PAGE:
Well for one – when done correctly (and as you can see some of the older ones I have up here are NOT formatted correctly) – you get the overview of the entire film at a glance. The bulleted list breakdown method is a shorthand to what is happening on the screen as opposed to a giant block of text that you actually have to read. This gives a visual map of the movie and shows you the essentials of what happens at what time in the movie and in what order — all in an easy to see visual. It is ONE tool in your toolbox of storytelling.

How come some of your Story Beats are not formatted with running time codes and they read more like a standard plot synopsis?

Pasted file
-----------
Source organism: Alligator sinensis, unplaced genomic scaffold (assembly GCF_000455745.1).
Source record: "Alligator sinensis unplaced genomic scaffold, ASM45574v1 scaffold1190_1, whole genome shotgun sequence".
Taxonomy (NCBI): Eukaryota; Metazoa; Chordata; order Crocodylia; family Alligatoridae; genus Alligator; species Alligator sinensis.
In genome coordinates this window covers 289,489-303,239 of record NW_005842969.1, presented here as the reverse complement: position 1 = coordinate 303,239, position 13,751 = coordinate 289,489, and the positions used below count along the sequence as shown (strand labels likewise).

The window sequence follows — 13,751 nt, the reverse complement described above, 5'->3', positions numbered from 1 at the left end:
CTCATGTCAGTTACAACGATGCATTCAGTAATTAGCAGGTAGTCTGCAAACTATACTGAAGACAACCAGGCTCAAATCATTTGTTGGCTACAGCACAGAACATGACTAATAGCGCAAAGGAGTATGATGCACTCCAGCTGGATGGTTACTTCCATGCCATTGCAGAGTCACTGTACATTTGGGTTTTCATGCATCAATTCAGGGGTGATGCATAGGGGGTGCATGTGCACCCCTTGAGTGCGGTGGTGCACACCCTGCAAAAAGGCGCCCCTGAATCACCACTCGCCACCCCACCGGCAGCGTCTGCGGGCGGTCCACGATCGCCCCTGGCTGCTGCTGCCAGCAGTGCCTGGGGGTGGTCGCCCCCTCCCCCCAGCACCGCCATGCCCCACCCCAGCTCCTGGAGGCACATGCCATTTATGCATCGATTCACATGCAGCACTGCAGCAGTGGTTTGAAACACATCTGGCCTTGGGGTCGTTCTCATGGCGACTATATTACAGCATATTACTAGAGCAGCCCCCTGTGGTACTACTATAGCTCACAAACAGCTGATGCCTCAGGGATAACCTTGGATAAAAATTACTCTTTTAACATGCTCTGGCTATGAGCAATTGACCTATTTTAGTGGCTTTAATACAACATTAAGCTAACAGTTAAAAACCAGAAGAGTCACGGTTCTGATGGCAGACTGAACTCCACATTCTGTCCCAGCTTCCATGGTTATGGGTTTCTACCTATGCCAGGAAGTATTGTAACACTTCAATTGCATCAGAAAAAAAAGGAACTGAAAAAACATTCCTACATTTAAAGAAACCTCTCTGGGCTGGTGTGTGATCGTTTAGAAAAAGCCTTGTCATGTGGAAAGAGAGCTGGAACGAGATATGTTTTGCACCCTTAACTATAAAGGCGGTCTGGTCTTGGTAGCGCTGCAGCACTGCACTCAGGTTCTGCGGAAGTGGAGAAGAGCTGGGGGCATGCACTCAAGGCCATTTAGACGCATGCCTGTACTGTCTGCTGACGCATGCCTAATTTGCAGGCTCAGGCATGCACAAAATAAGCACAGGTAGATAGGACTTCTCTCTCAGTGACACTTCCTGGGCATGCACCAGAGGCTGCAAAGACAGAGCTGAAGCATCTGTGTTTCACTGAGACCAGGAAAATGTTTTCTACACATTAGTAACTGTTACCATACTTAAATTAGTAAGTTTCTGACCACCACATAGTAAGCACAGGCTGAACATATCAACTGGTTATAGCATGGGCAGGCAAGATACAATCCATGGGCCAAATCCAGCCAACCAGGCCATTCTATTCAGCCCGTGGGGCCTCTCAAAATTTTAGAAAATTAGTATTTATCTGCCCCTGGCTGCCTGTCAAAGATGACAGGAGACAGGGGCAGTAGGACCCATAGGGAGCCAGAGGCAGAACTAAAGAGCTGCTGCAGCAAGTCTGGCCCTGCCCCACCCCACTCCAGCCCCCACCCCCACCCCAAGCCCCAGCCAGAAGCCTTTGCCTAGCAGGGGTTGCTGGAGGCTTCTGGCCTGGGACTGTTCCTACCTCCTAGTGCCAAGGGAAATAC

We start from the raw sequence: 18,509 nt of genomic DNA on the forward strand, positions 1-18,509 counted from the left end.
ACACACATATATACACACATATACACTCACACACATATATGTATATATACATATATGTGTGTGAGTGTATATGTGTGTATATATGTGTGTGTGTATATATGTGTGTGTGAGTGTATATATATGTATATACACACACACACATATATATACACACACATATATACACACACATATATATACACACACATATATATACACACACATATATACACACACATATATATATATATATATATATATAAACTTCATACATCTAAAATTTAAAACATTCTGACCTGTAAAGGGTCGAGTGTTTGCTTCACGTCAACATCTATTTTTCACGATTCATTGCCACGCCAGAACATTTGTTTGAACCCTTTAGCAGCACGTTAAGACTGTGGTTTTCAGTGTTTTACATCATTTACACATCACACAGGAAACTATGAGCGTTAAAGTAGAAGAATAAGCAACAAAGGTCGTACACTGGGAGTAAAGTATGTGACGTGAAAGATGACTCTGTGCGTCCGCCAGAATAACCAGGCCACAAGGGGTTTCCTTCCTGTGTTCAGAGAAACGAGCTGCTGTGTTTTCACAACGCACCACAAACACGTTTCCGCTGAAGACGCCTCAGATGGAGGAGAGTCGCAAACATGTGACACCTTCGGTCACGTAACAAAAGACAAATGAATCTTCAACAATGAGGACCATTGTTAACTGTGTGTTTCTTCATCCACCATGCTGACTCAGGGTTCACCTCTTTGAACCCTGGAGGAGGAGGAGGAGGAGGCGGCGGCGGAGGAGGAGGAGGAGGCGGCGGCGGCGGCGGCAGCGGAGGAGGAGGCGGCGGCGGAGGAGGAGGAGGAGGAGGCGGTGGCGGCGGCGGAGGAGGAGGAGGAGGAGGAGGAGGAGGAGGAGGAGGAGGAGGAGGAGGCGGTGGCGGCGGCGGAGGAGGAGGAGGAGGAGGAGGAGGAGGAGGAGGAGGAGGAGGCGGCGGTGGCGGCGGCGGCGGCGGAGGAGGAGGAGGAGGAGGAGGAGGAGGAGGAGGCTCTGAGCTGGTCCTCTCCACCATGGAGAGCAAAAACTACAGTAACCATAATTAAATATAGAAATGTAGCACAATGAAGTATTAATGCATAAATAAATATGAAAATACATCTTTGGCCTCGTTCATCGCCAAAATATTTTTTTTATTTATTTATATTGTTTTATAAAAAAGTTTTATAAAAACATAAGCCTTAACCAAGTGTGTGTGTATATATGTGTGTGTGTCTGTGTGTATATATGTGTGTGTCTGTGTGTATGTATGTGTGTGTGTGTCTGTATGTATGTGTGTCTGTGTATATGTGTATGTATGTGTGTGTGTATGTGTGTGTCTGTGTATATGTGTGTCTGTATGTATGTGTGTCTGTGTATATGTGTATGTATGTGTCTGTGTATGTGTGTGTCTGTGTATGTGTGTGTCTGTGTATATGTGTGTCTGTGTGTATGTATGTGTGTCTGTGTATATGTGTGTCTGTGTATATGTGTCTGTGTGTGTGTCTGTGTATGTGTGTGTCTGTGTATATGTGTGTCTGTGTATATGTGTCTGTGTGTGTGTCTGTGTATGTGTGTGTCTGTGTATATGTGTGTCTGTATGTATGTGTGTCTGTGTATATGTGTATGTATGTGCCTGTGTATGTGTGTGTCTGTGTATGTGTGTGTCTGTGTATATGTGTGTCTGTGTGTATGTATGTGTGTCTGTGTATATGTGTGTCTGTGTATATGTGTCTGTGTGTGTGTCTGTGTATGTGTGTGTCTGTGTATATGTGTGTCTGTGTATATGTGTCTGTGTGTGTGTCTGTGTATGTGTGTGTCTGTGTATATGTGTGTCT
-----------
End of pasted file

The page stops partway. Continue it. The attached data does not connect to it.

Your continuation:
I started doing film breakdowns when I was in film school way back before the personal computer was on everyone’s desk. So some of these were written out long hand and then re-typed into a word document after the fact. As I got more and more into breaking down films through the years – I sort of honed my skills into a time coded bulleted list style breakdown with act breaks – that is my preferred method of Story Beat. Since I have well over a hundred Story Beats of movies that have been hand written out – I will need some time to redo them all to my personal preference – the time coded bullet list. I figure moving forward doing newer films with the preferred style is more advantageous than re-doing all of that old work unless someone really wants me to for a project. The old story beats still work as beat sheets and are plenty  useful in that respect. The newer versions with a clean step outline, act breaks and running time code are, however much more simpler to visualize at a glance – and that is my preferred method.